From burglars to harmful UV rays, a multitude of tech-savvy gadgets are aimed at keeping people safe in more ways than one, according to one tech expert.
Canary, a home security device that works with a mobile app, tracks motion, temperature, air quality, vibration, sound and activity, said Jesse Draper, CEO of the Valley Girl Show.
That item, for $199, will send an alert to the user's mobile phone when it detects unusual movement.
Although the Canary is cheaper than most home security gadgets, it will still have to compete against them, including the new Archos smart camera, Draper said.
Draper also noted the Zoombak GPS Locator, a multiuse device to help track the user's children or pet.
That device, for about $80, can be put in a car, on a pet's collar or in a child's pocket. Users can set personalized safety zones through the mobile app and can have their mobile devices alert them via text message or email when the Zoombak leaves or enters a safety zone.
Executives laid out some upcoming changes at the annual Microsoft Build conference. The company announced an update to Windows 8.1 as well as Windows Phone 8.1.
Windows Phone 8.1 has a new "Siri-like" assistant named Cortana, powered by Bing. Cortana gets to know you better over time by asking questions based on your behavior and checking in with you before she assumes you're interested in something.
"If that creeps you out, you can go into this little notebook that they have and you can decide what features and what information Cortana knows about you," said Mark Spoonauer, editor-in-chief at Laptop Mag.
The streaming device market may be crowded but it doesn't look like it will stop Amazon from announcing a new tool on Wednesday.
Amazon is expected to announce a device that can compete against products such as Google's Chromecast, Apple TV and Roku. It will allow users get video to their TVs from Amazon's own video library, as well as from services like Netflix and Hulu.
CNBC's technology reporter Cadie Thompson broke it down on today's Tech Yeah!
It's not the first time the fierce rivals took their troubles to the courthouse. Two years ago, a jury ruled in Apple's favor awarding the company about $900 million based on patent violations.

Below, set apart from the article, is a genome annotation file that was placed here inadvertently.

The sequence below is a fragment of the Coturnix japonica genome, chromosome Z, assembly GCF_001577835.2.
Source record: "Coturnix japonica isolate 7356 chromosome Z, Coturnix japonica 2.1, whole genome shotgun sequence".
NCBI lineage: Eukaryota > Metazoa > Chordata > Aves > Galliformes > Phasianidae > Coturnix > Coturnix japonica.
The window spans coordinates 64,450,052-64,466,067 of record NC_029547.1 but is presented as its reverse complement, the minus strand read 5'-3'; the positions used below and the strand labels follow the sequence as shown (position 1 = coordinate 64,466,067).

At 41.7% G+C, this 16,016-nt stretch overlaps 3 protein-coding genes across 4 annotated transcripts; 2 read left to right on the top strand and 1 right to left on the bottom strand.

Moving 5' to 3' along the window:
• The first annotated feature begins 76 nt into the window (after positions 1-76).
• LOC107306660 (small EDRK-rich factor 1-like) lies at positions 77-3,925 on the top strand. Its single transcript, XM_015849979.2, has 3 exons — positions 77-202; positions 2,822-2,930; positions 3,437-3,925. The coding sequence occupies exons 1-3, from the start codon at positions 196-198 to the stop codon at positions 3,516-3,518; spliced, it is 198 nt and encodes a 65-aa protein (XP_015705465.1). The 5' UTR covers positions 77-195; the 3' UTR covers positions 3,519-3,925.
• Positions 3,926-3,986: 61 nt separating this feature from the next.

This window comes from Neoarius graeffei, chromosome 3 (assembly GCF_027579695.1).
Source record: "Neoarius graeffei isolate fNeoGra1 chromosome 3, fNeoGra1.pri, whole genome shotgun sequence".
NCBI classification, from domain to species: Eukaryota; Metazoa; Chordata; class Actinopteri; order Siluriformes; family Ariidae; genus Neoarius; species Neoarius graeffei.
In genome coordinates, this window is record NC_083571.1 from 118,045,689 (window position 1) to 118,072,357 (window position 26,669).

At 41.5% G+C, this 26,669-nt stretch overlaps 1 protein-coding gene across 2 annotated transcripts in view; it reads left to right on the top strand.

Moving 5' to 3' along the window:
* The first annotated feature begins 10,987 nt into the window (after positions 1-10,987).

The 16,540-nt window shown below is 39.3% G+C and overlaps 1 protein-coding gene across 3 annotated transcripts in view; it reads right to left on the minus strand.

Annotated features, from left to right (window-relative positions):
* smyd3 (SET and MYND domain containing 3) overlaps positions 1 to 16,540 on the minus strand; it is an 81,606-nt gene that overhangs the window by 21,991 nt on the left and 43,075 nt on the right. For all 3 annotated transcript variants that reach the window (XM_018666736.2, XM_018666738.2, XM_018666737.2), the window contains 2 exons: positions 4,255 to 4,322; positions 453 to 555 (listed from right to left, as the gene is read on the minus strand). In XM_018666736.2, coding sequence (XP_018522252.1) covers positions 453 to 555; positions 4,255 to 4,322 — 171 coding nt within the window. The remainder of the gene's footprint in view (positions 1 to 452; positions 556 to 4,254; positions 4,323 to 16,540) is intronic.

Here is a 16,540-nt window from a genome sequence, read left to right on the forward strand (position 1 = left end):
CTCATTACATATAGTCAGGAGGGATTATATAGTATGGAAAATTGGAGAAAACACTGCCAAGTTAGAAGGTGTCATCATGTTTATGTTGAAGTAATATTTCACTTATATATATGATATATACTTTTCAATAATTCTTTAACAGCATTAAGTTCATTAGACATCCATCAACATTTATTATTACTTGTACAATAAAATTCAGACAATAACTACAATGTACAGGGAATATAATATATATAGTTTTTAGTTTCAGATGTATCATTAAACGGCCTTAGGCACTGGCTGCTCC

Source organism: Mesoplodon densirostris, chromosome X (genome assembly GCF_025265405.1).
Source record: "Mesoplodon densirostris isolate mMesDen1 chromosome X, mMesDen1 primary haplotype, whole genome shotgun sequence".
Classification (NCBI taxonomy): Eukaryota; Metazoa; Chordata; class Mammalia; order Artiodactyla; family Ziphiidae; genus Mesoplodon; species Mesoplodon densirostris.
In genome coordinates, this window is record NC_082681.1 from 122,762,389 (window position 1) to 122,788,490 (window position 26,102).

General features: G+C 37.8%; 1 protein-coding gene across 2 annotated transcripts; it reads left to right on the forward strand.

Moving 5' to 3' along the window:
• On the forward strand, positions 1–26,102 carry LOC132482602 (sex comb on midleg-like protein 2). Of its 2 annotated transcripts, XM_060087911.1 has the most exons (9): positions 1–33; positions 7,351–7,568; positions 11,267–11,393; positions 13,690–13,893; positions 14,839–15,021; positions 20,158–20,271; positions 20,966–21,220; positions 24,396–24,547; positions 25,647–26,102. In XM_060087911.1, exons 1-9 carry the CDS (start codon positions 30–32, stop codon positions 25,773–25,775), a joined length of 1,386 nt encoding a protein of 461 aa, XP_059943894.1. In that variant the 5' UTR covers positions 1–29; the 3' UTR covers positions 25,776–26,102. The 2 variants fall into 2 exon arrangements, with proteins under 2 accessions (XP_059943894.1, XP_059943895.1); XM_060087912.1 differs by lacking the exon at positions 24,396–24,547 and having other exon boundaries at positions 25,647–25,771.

Facebook's $2 billion deal to buy virtual reality gaming gear maker Oculus may be a smart bet for the social network, but some gamers and investors alike don't seem too happy with the move.
That's at least partly because Facebook hasn't had much luck with hardware, and it's still unclear what kind of changes Facebook could make to Oculus' Rift virtual reality headset, according to Sherri Smith, senior staff writer at Laptop Mag and Tom's Guide.
An updated version of the HTC One smartphone, unveiled Tuesday, could be alluring enough to attract iPhone users, according to one tech expert.
"The phone is truly beautiful," said said CNET Editor-in-Chief Lindsey Turrentine of the new HTC One M8. "That was true the last one, and it's even more true of this second model."
Apple is in the works to modernize the way we watch TV. The tech giant is reportedly working with Comcast to provide a streaming service that would use an Apple set-top box.
According to reports, Apple and Comcast hope a collaboration will relieve some of the frustration related to congestion on the Web and buffering issues, which user's may experience while streaming Web video.
It's no surprise that SanDisk, which already has a good reputation in storage tech, is aiming to take it up a notch with its new Clip Sport MP3 player, 128 GB microSD card and Ultra Dual USB Drive.
The Clip Sport is a small MP3 player with a built-in clip that is designed to connect to the user's clothing. It has a 1.44-inch color LCD screen and can support multiple-file formats including MP3, WAV and WMA, according to the company.
That item, which goes for about $69.99 depending on storage capacity, is available with 4 GB, 8 GB or 16 GB of internal storage and has an integrated FM tuner so that a user can listen to their favorite radio station while they workout.
Although, SanDisk's Clip Sport is aimed at athletes and gym rats, it will always have to compete with the Apple iPod.
It's about to get really real for gamers. Earlier this week, at the Game Developers Conference in San Francisco, Sony unveiled Project Morpheus, a virtual reality headset that will give users a new level of immersion in the games.
The Morpheus headgear, which goes with the PlayStation 4 game console, supports a camera that has sensors built in so as the player's head rotates, the image of the virtual world rotates along with it.